38. The lithium battery of claim 37, wherein said separator membrane comprises aldehyde-treated bacterial cellulose film.

39. The lithium battery of claim 38, wherein said aldehyde is 10% glutaraldhyde.

40. The lithium battery of claim 38, wherein said bacterial cellulose is produced by Acetobacter xylinum.

41. A method for preparing a cathode material, comprising: preparing a Li/Fe solution comprising Li+ and Fe3+; titrating said Li/Fe solution with citric acid; adding PO4 to titrated Li/Fe solution to form LiFePO4; adding bacterial cellulose to LiFePO4 to form a LiFePO4/bacterial cellulose mixture; and calcining said LiFePO4/bacterial cellulose mixture to form said cathode material.

42. The method of claim 41, wherein said Li/Fe solution comprises CH3COOHLi and Fe(NO3)3.

43. The method of claim 41, wherein aid Li/Fe solution has a Li:Fe molar ratio of 1.03:1.

44. The method of claim 41, wherein said Li/Fe solution is titrated with citric acid to a Li:Fe:citric acid molar ratio of 1.03:1:1.5.

45. The method of claim 41, wherein said PO4 is added in the form of NH4H2PO4.

46. The method of claim 45, wherein said NH4H2PO4 is added to reach a Li:Fe:citric acid:PO4 molar ratio of 1.03:1:1.5:1.

47. The method of claim 46, wherein said bacterial cellulose is added to reach a final concentration of 8% (wt/wt).

48. The method of claim 41, wherein said LiFePO4/bacterial cellulose mixture is calcined in a reducing atmosphere containing 2% (v/v) H2 and 98% (v/v).

49. The method of claim 48, wherein said LiFePO4/bacterial cellulose mixture is calcined at 800° C.

50. The cathode material produced by the method of claim 41.

51. A method for preparing a separator for a battery, comprising: treating a bacterial cellulose film with an aldehyde; and baking treated bacterial cellulose film to remove residue aldehyde.

52. The method of claim 51, wherein said bacterial cellulose is produced by Acetobacter xylinum.

53. The method of claim 51, wherein said bacterial cellulose film is treated with 10% glutaraldehyde at 60° C. for 24 hours.

54. A method for removing hydroxyl groups in a bacterial cellulose film, comprising: soaking said bacterial cellulose film in 10% glutaraldehyde at 60° C. for 24 hours; and baking said bacterial cellulose film to remove residue glutaraldehyde.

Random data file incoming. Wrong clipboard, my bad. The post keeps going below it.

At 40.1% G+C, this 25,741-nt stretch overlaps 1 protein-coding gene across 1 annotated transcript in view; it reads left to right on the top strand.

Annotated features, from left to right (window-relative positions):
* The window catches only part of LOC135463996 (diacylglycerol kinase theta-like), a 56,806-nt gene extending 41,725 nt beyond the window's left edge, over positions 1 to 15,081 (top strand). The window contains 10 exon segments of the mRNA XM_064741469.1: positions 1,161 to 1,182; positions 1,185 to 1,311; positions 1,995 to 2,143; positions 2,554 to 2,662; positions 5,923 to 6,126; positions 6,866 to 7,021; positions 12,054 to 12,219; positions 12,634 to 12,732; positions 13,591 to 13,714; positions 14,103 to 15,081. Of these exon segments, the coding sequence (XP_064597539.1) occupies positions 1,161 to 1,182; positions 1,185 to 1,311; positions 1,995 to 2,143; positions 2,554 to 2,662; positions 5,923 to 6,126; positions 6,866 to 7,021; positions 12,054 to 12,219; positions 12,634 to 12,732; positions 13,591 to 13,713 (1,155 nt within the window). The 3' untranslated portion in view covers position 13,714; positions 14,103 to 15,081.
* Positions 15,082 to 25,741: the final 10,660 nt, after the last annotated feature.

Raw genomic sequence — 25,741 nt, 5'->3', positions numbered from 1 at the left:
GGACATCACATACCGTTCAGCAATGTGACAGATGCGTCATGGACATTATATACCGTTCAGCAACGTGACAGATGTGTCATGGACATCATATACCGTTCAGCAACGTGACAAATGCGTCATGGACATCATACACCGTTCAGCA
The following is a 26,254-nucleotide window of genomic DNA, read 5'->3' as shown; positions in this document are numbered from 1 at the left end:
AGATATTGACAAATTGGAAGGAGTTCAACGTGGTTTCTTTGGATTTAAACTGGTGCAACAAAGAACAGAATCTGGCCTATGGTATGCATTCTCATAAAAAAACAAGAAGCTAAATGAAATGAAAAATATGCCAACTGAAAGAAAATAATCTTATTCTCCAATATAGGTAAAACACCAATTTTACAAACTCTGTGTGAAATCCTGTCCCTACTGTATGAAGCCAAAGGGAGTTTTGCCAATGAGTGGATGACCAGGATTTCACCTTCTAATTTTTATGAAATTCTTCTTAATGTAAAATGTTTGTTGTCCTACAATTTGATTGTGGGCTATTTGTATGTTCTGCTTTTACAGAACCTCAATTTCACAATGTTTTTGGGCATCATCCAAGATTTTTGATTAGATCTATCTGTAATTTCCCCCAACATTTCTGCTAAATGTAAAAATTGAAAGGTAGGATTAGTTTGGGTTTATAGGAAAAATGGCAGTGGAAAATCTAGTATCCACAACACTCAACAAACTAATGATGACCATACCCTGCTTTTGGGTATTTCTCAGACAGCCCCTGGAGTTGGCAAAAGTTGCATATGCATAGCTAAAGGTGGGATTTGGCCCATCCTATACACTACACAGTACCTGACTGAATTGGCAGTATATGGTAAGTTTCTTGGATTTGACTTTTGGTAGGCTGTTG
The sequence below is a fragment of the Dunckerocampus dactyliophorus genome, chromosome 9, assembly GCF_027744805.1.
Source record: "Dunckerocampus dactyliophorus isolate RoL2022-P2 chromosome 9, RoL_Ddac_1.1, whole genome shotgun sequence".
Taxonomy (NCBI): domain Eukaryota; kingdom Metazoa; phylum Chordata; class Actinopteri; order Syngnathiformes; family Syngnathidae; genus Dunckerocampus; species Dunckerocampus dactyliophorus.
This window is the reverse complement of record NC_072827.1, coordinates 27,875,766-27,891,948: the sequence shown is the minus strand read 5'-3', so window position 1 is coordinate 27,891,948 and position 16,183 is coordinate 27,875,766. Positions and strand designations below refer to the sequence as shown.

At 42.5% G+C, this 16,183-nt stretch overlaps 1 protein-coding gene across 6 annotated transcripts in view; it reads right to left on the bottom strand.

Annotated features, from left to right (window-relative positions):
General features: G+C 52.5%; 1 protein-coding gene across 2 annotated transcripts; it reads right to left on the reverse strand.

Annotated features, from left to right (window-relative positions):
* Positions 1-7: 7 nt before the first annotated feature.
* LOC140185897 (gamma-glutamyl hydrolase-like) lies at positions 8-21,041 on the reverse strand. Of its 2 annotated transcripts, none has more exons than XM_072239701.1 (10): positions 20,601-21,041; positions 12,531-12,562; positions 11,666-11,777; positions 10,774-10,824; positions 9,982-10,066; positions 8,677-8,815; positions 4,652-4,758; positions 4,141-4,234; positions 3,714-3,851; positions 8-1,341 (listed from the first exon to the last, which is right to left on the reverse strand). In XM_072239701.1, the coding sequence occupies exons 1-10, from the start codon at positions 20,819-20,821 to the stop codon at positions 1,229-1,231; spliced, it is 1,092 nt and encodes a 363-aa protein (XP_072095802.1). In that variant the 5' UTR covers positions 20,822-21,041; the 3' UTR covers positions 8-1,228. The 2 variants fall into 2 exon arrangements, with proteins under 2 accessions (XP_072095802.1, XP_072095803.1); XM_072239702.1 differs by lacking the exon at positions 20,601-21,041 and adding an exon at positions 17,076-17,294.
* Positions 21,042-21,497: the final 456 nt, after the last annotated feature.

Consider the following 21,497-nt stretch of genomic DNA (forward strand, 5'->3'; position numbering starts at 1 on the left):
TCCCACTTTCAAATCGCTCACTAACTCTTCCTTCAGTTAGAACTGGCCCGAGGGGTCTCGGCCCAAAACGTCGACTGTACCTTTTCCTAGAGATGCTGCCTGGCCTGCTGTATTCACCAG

Description:

FIELD OF THE INVENTION

The present invention relates to bacterial cellulose (BC) films and a novel carbon nanotubes (CNT)-like thin film structure developed from BC films. The BC film is preferably produced by Acetobacter spp., most favorably produced by Acetobacter xylinus.

BACKGROUND OF THE INVENTION

Carbon nanotubes (CNTs) are allotropes of carbon. A single wall CNT is a one-atom thick graphene sheet of graphite (called graphene) rolled up into a seamless deep cylinder with diameter of the order of a nanometer. This results in a nanostructure where the length-to-diameter ratio exceeds 10,000. Such cylindrical carbon molecules have novel properties that make them potentially useful in many applications in nanotechnology, electronics, optics and other fields of materials science. They exhibit extraordinary strength and unique electrical properties, and are efficient conductors of heat.

CNTs are members of the fullerene structural family, which includes buckyballs. Whereas buckyballs are spherical in shape, a nanotube is cylindrical, with at least one end typically capped with a hemisphere of the buckyball structure. Their name is derived from their size, since the diameter of a CNT is on the order of a few nanometers (approximately 50,000 times smaller than the width of a human hair), while they can be up to several millimeters in length. There are two main types of CNTs: single-walled nanotubes (SWNTs) and multi-walled nanotubes (MWNTs).

Most single-walled nanotubes (SWNT) have a diameter of close to 1 nanometer, with a tube length that can be many thousands of times longer. The structure of a SWNT can be conceptualized by wrapping a one-atom-thick layer of graphite called graphene into a seamless cylinder. The way the graphene sheet is wrapped is represented by a pair of indices (n,m) called the chiral vector. The integers n and m denote the number of unit vectors along two directions in the honeycomb crystal lattice of graphene. If m=0, the nanotubes are called “zigzag”. If n=m, the nanotubes are called “armchair”. Otherwise, they are called “chiral”.

Single-walled nanotubes are a very important variety of CNT because they exhibit important electric properties that are not shared by the multi-walled CNT (MWNT) variants. Single-walled nanotubes are the most likely candidate for miniaturizing electronics past the micro electromechanical scale that is currently the basis of modern electronics. The most basic building block of these systems is the electric wire, and SWNTs can be excellent conductors. One useful application of SWNTs is in the development of the first intramolecular field effect transistors (FETs). The production of the first intramolecular logic gate using SWNT FETs has recently become possible as well. To create a logic gate you must have both a p-FET and an n-FET. Because SWNTs are p-FETs when exposed to oxygen and n-FETs when unexposed to oxygen, they were able to protect half of a SWNT from oxygen exposure, while exposing the other half to oxygen. The result was a single SWNT that acted as a NOT logic gate with both p and n-type FETs within the same molecule.